In Kyrgyzstan, pandemic-related domestic violence increases vulnerabilities


A domestic violence survivor *Nura now lives in a shelter, and she is hopeful for the future. Photo: AFEW Kyrgyzstan
Nura Dzhumaeva* now lives in a shelter, and she is hopeful for the future. Photo: AFEW Kyrgyzstan

Aiperi Asanova*, 25, had been living with her abusive husband for six years prior to the pandemic, but during quarantine, the abuse escalated.

“[She] was being beaten both by her husband and her mother-in-law,” explains Nargiza Eshtaeva, a psychologist and UN Women gender expert who heads a crisis centre, Aruulan in Osh, in southern Kyrgyzstan. “The situation was so unbearable that I called the police myself and personally delivered the woman and her two infant children to a safe space.”

Asanova left, then eventually returned, after her husband and in-laws apologized – but the violence continues.

“In my 20-year experience helping victims of domestic violence, I can say that 98 per cent of women go back to their abusive husbands,” explains Eshtaeva. “There are many reasons behind it, and Aiperi is no exception. We cannot, and should never, judge these women. Each have their own reasons. All we can do is try to help.”

According to UN Women’s new Gender Rapid Assessment of COVID-19’s impact in Kyrgyzstan, 32 per cent of respondents (29 per cent of men and 34 per cent of women) have heard of an increase in domestic violence or experienced it themselves. The number is twice as high in urban over rural areas.

Based on data sources in Kyrgyzstan, the Assessment also reveals that from 25 March to 15 May 2020, 325 cases of domestic violence were reported in areas where the state of emergency was declared – a 65 per cent increase over the same period in 2019.

Yet official reports represent a fraction of all cases. Eshtaeva says she’s handled more than 350 domestic violence consultations alone since the quarantine began.

According to the Association of Crisis Centres, most cases remain unaddressed because: women refuse medical examination due to the fear of infection; they don’t report domestic violence to law enforcement agencies because they think the police won’t take protective measures and they’ll be left alone with their abusers for an indefinite period of time; due to self-isolation, women cannot go to their relatives and become economically dependent on their husbands; suspended police and court work means law enforcement cannot provide immediate legal support or go to a crime scene.

“The alarming fact is that one-third of respondents do not want to seek help in cases of domestic violence,” says Aisuluu Kamchybekova, UN Women Programme Coordinator. “Therefore, it is important to prioritize support services for violence survivors and ensure meaningful engagement of civil society in response planning and implementation, and humanitarian aid distribution, including women’s organizations and organizations supporting victims of gender-based violence.”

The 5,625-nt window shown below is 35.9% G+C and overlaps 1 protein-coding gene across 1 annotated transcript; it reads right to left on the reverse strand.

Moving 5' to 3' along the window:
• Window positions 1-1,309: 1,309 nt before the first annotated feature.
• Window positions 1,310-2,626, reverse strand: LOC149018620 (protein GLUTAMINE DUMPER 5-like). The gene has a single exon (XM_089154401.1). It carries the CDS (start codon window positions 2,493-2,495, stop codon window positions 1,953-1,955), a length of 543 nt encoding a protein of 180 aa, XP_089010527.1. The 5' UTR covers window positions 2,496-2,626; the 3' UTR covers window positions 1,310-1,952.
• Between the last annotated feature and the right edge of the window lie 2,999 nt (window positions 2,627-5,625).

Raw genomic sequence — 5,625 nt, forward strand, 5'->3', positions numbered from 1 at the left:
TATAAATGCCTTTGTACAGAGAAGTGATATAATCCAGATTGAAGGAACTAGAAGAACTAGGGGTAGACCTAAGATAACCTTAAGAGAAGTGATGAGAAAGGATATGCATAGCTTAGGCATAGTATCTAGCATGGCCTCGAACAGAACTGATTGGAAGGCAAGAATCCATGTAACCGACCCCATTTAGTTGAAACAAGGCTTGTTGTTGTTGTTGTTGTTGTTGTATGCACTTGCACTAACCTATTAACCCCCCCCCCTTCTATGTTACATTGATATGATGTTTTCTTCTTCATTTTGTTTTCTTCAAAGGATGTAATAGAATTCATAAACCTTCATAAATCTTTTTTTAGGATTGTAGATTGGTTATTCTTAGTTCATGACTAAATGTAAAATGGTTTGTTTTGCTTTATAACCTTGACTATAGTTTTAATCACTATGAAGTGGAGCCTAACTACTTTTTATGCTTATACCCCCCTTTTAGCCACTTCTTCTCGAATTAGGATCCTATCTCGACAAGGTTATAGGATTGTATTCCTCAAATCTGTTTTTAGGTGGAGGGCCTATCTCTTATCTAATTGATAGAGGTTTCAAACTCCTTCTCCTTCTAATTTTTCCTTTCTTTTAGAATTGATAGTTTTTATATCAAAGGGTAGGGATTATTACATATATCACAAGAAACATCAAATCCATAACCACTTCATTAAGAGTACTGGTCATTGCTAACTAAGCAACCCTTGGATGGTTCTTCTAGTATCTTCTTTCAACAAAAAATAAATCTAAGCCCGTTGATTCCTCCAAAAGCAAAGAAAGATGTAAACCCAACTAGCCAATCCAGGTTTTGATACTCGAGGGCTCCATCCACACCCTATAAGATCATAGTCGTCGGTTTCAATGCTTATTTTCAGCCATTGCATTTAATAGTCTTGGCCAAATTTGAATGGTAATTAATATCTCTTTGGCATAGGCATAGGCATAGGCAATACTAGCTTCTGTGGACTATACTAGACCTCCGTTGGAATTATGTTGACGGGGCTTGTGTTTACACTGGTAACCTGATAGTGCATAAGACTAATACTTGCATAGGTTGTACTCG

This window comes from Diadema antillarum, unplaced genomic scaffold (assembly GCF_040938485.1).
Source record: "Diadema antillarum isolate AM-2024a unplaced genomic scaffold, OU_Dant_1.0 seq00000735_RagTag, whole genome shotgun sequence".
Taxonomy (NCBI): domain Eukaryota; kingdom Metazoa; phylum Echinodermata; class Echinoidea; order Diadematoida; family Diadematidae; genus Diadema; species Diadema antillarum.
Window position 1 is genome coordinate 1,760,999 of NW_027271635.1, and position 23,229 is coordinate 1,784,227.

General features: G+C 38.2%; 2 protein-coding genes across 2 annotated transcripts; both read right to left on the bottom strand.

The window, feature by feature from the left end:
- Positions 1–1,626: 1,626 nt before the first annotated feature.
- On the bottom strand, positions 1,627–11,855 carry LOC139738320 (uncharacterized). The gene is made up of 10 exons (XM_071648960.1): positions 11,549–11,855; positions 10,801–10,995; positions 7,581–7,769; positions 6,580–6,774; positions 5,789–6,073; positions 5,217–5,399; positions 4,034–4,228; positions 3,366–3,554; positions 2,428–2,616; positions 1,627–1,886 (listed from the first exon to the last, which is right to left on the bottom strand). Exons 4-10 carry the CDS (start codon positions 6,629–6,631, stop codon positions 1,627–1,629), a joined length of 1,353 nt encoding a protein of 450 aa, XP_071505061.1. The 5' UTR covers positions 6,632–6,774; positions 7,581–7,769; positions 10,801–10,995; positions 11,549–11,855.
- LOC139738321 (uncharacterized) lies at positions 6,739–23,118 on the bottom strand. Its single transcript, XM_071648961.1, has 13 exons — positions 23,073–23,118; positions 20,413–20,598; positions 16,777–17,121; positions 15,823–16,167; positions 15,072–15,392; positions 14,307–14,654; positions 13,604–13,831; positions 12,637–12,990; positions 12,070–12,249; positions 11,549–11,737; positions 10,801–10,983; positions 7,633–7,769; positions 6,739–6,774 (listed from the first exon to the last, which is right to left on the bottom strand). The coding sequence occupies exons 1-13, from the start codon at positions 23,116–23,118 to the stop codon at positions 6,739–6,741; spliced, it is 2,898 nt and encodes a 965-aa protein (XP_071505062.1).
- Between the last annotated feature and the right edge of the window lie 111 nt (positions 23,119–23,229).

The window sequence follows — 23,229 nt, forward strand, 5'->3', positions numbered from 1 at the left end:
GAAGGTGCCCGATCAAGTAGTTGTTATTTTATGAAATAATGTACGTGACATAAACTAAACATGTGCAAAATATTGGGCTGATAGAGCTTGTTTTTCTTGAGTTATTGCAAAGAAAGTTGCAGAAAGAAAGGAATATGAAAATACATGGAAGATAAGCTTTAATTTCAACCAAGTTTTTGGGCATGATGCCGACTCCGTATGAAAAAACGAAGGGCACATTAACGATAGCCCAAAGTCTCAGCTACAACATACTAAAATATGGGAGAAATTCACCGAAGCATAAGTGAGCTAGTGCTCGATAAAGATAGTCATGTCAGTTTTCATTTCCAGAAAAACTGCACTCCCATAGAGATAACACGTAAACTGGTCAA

But service-providers, such as civil society organizations and crisis centres, are also experiencing hard times. Helpline workloads are growing, as is the length of consultations (some lasting from 30 minutes to four hours), while service-providers have limited capacity to help, due to quarantine restrictions.

According to report, 21.6 per cent of the respondents said COVID-19 has negatively affected their emotional and mental state. But the rate is much higher among women from vulnerable settings – with 96.6 per cent reporting they feel stressed, including 90.7 per cent of women living with HIV.

Among them is Nura Dzhumaeva* who lives with HIV. Before the quarantine, she was living with her abusive husband in the Jalal-Abad region of southern Kyrgyzstan. Having decided to finally leave him, she took their four children to the capital and moved in with her sister in a rented apartment. Hoping to start a new life, she planned to find a job. But the quarantine foiled her plans.

She received some food packages as humanitarian aid but was forced to send her children back home to her parents, as she couldn’t afford to feed them. Then, after an argument with her sister, Dzhumaeva had nowhere to live.

With the help of public AIDS Foundation East-West in the Kyrgyz Republic (AFEW), Dzhumaeva stayed in a shelter in Bishkek after the quarantine was lifted, determined to finish what she started. At one point, she considered returning to Jalal-Abad and to her husband, as she wasn’t able to achieve financial independence. But living in the safety of a shelter and having received psychological support, she decided to stay and landed her first job in the capital as a shop assistant.

Gender rapid assessment was conducted with the support of Swiss Government, European Union and United Nations joint Spotlight Initiative and UNFPA.

*Name changed to protect the individuals’ identity.